Product Used: Cavalier Spineless Burr Medic, Caliph Barrel Medic, Bindaroo Button Medic
Medics will likely play a much greater part in pastures on the property of Tim Westblade, at Boree Creek, in the Riverina region of southern New South Wales. Mr Westblade said he noticed medics had persisted quite well over many seasons with barrel medic, in particular, still showing up in areas years after the original seeding, and in areas that had also gone through a cropping phase. He said they had tended to plant longer-season clovers in previous years, but were looking at a medic option because of its ability to flower and seed earlier in the season.
The evaluation of different pasture species included a trial on the property conducted by the local AgNVet store which included plots of medic, clover, lucerne, barley and oats. Small areas of pasture options were sown in late April and survived through a very tough season which contained very little in-crop rain. Mr Westblade said there was just four inches of rainfall over the cropping season on the property and very little fell during the spring months. He said during November, when crops were being harvested, the medic varieties in the plots had set seed, whereas other options were still trying to flower and struggled with the dry conditions. The ability of the medic to set seed and then produce more plants the following autumn will make it an excellent option for longer-term pastures. “We are going to increase the amount of medics we grow,” Mr Westblade said.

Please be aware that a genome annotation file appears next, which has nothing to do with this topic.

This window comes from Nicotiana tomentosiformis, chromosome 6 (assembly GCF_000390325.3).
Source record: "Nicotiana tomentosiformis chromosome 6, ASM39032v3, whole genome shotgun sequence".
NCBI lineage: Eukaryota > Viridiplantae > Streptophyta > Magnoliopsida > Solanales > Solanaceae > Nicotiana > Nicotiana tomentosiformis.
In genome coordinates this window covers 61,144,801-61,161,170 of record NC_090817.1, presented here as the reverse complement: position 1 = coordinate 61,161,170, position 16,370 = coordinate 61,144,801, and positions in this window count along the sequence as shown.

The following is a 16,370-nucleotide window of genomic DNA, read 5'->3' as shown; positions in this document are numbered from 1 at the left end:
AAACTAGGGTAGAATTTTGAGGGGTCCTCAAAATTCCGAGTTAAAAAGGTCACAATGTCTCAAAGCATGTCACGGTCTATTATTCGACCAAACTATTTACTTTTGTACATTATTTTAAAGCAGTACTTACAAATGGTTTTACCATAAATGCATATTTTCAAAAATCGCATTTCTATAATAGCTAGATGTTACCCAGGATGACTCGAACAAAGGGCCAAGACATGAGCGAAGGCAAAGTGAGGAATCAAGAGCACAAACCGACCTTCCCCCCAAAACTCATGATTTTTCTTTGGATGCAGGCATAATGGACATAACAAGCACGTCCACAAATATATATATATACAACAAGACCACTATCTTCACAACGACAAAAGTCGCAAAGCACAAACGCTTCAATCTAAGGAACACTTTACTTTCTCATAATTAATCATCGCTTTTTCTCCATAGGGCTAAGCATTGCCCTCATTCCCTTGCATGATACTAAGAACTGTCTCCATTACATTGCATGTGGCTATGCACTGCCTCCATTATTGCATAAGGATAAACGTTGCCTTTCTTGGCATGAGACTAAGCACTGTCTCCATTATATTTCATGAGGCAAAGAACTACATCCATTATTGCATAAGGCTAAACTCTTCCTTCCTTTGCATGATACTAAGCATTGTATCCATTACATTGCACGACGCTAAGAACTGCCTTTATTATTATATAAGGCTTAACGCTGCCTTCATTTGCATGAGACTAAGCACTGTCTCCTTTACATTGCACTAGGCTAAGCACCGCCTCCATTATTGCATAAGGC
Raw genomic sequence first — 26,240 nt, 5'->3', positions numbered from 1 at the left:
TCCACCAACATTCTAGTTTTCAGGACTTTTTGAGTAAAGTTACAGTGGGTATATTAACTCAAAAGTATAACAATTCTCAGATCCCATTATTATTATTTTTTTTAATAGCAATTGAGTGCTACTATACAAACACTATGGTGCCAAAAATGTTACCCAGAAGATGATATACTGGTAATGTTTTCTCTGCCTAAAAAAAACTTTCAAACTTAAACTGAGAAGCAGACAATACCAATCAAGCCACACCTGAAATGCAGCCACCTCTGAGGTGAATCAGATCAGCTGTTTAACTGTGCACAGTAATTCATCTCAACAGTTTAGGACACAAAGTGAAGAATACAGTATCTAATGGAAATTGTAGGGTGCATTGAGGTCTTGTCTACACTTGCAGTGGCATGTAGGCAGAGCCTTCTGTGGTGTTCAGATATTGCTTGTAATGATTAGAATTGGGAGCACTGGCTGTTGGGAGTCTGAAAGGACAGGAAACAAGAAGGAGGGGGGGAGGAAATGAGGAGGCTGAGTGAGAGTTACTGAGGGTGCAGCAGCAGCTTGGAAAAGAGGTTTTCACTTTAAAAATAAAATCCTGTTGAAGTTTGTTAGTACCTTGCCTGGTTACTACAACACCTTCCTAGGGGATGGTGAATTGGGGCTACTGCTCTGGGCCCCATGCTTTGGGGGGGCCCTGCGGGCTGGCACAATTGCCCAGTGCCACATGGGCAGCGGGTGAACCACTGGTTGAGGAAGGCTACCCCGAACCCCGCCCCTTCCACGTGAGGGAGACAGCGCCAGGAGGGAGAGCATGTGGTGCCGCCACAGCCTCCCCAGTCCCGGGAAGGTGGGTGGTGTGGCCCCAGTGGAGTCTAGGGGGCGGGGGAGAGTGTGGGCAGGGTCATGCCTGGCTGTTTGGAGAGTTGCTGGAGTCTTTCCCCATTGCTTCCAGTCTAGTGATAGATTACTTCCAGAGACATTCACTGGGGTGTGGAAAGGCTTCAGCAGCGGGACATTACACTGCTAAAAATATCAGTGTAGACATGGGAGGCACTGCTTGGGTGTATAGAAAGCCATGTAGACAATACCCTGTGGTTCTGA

Over the past three seasons, Cavalier spineless medic has been included in a pasture mix with lucerne and clover, and this season the property also planted Caliph barrel medic, Silver snail medic and Bindaroo button medic. Cavalier medic has seeded down nicely over the last two summers and germinated well the following season. The trial site was cut during the season to simulate grazing and the area will be evaluated over a longer timeframe to look at the persistence of the pasture options.
Mr Westblade said it was originally planned as a 12 month option however they were not going to do anything further with the area and plan to incorporate the area, as is, with the rest of the farm program. “We will run the block the same as our other areas and see how it is in five years’ time,” he said. “I will see what persists and that will help us make our decisions going forward.” He said the growth of the medic in the trial was very similar to the other pasture options and it would be a key crop going forward. Early rain in autumn will help establish the forage and provide valuable feed options during winter and early spring. Medic could also be trialled with grasses to evaluate its suitability as a pasture mix in the area. The Westblade property runs merino sheep and specialises in the production of rams, which are sold privately through many parts of Australia. An open day is held in September each year.
Tim Westblade, of Boree Creek, NSW